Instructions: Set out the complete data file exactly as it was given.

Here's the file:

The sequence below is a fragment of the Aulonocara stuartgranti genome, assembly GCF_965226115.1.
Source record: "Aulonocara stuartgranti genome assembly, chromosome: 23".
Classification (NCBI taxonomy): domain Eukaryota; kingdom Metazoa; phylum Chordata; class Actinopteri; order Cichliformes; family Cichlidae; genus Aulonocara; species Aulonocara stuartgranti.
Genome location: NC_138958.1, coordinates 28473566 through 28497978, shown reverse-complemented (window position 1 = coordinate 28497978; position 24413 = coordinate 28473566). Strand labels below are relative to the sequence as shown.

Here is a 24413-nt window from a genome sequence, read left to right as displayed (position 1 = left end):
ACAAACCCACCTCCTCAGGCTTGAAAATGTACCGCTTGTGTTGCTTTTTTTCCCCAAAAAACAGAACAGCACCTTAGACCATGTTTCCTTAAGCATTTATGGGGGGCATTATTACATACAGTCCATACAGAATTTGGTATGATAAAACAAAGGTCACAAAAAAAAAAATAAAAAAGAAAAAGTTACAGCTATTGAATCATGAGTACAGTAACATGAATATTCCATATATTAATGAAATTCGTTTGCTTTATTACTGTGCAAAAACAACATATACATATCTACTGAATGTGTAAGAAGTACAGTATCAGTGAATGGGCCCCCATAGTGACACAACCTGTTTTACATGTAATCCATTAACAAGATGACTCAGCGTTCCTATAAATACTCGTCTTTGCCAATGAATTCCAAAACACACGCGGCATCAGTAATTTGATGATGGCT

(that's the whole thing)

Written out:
The sequence below is a fragment of the Aulonocara stuartgranti genome, assembly GCF_965226115.1.
Source record: "Aulonocara stuartgranti genome assembly, chromosome: 23".
Classification (NCBI taxonomy): domain Eukaryota; kingdom Metazoa; phylum Chordata; class Actinopteri; order Cichliformes; family Cichlidae; genus Aulonocara; species Aulonocara stuartgranti.
Genome location: NC_138958.1, coordinates 28473566 through 28497978, shown reverse-complemented (window position 1 = coordinate 28497978; position 24413 = coordinate 28473566). Strand labels below are relative to the sequence as shown.

Here is a 24413-nt window from a genome sequence, read left to right as displayed (position 1 = left end):
ACAAACCCACCTCCTCAGGCTTGAAAATGTACCGCTTGTGTTGCTTTTTTTCCCCAAAAAACAGAACAGCACCTTAGACCATGTTTCCTTAAGCATTTATGGGGGGCATTATTACATACAGTCCATACAGAATTTGGTATGATAAAACAAAGGTCACAAAAAAAAAAATAAAAAAGAAAAAGTTACAGCTATTGAATCATGAGTACAGTAACATGAATATTCCATATATTAATGAAATTCGTTTGCTTTATTACTGTGCAAAAACAACATATACATATCTACTGAATGTGTAAGAAGTACAGTATCAGTGAATGGGCCCCCATAGTGACACAACCTGTTTTACATGTAATCCATTAACAAGATGACTCAGCGTTCCTATAAATACTCGTCTTTGCCAATGAATTCCAAAACACACGCGGCATCAGTAATTTGATGATGGCT